Attending meetings in eerie Victorian buildings, sending communications in Old English and bringing mysterious groups of people together for invitation-only, underground events are ordinary occurrences for Tom Denyard. After all, he is one of the founders of a secret society.
Denyard’s clandestine “Marmarati” group was established just over six months ago as part of a marketing campaign to launch a new variety of the more-than-100-year-old brand Marmite. Marmite itself is an extremely polarizing and long-beloved/hated brand of yeast-based spread common in the UK and owned by Unilever UK Limited. Denyard is the marketing manager overseeing Marmite and four other brands operating under the Incs² Brands umbrella.
And, surprisingly, he’s also a self-proclaimed “hater” of the product. “I would rather stick pins in my eyes than eat the product,” he says, straight-faced.
But he is, undoubtedly, a “lover” of the brand.
As for the Marmarati endeavor, despite some initial “nervousness,” Denyard says the highly untraditional campaign created “huge intrigue and huge excitement” for the brand, capitalizing on a powerful combination of social media, strong marketing planning and exquisite packaging.
Denyard emphasizes that in marketing this heritage brand-and the new Marmite XO variety that was the basis of the campaign-he and his team “pushed the boundaries in a way we haven’t considered before.”

Hand-dipped in black wax, these limited-edition jars were delivered to deeply-loyal Marmite fans to announce the release of the brand’s Marmite XO variety.

A Not-So-Secret Society

To find the first initiates for the Marmarati secret society, Denyard says his social media agency We are Social “canvassed” Facebook and Twitter, as well as the more widespread blogosphere, to identify the brand’s most loyal fans-the ones that not only love the brand, but speak about it at length online. Once the top 30 people were singled out, the covert society took shape with a top-secret taste test behind shrouded doors-an intense and magical focus group with Marmite enthusiasts, if you will.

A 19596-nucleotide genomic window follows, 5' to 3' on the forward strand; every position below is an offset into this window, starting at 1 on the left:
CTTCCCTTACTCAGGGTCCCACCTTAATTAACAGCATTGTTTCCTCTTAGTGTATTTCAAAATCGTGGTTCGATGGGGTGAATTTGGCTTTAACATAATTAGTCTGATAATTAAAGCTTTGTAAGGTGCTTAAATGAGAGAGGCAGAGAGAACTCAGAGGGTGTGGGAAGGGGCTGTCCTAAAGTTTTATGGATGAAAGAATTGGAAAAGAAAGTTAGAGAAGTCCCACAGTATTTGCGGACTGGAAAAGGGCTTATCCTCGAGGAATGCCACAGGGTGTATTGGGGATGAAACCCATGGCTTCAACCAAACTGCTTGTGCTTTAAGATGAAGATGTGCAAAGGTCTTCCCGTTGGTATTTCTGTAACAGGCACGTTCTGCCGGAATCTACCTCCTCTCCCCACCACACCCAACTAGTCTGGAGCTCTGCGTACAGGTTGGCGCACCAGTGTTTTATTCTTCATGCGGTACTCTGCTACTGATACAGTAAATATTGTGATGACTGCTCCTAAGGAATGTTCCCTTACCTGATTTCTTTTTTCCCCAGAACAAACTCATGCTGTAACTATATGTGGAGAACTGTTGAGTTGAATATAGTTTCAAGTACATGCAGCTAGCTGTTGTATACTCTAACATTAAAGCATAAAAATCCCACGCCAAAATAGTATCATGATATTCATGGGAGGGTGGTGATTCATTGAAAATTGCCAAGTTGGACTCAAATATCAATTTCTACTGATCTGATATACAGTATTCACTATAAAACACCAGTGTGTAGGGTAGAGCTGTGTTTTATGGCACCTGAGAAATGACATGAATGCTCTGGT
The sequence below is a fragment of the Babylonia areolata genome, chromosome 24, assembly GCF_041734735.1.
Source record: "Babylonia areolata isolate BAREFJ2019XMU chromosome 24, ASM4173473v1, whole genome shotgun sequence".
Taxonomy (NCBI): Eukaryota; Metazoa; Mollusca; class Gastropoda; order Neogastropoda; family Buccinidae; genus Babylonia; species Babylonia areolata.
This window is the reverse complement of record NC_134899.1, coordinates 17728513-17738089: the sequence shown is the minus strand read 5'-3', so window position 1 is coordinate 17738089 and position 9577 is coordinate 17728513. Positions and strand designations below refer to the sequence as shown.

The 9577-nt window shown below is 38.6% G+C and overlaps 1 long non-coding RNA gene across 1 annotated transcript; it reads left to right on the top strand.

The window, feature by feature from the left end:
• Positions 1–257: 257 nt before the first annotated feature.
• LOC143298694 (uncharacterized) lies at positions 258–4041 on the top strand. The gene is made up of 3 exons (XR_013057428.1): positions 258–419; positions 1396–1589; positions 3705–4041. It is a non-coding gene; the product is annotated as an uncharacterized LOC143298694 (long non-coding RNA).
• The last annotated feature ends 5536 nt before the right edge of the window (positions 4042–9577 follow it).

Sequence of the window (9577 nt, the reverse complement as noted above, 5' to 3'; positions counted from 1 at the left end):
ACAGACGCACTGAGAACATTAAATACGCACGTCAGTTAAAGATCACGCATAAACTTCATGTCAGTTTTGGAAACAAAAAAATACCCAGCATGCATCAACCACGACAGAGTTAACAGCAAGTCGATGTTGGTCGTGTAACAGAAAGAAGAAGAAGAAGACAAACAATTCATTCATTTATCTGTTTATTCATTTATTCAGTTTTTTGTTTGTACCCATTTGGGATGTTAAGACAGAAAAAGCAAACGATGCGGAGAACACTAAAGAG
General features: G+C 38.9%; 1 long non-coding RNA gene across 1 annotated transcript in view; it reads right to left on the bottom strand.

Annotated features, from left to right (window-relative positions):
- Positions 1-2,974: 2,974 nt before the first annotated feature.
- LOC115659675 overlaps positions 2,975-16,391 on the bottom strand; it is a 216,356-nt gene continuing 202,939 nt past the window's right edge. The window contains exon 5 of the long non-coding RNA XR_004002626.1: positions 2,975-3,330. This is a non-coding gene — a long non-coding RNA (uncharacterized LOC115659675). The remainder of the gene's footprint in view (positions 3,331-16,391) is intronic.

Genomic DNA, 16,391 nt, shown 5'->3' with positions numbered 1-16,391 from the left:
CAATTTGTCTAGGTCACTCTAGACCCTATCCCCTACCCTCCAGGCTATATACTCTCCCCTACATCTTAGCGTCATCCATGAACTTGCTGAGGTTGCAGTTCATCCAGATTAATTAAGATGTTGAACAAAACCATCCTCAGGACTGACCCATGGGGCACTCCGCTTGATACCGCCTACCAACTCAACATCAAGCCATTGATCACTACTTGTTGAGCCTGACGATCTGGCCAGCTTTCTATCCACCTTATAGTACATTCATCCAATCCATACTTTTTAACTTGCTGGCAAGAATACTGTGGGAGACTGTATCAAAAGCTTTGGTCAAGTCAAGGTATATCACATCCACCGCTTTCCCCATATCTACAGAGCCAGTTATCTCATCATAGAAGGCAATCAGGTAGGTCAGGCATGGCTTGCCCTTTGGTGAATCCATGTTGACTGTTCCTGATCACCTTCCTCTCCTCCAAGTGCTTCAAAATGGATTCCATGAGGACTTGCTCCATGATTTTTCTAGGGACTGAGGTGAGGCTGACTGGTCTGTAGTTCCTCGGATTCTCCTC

This elite group delivered invaluable feedback and was welcomed-and encouraged -to build on the “conversation” they already were generating-the truest sense of buzz marketing. They were in at the ground-floor of development for Marmite XO, and they had an influence on taste, image and packaging throughout the 4.5-month lead-in to the mass market launch, which happened in March.
Much of the buzz spread from an Internet forum that Denyard and his team established, but then intentionally turned over to the founding members of the Marmarati.
“This all kick-started an unexpectedly big monster,” Denyard says. “There’s a much bigger group of people involved in this process than expected, but we’ve handed over some of the ownership and control to the community.”
Everything from the taste profile of Marmite XO to packaging design feedback spread through this community, and eventually a “second circle” of Marmarati members was established to broaden exposure of the upcoming product launch.

Love It or Hate It

The impetus for the Marmarati campaign came about 15 years ago, when Marmite marketers went to the heart of the brand with a campaign focused on the brand truth-you either love it or hate it (or love to hate it).
“[Marmite] is incredibly polarizing,” Denyard says. “Some literally can’t get enough, like a drug, and some literally want to scratch their eyeballs out because it is so offensive to them.”
This “love it/hate it” brand message anchored the brand and inspired its enthusiasts, and it was sustainable. But today’s team of marketers was certain there could be more-a way in which the campaign could take on a new life through new media.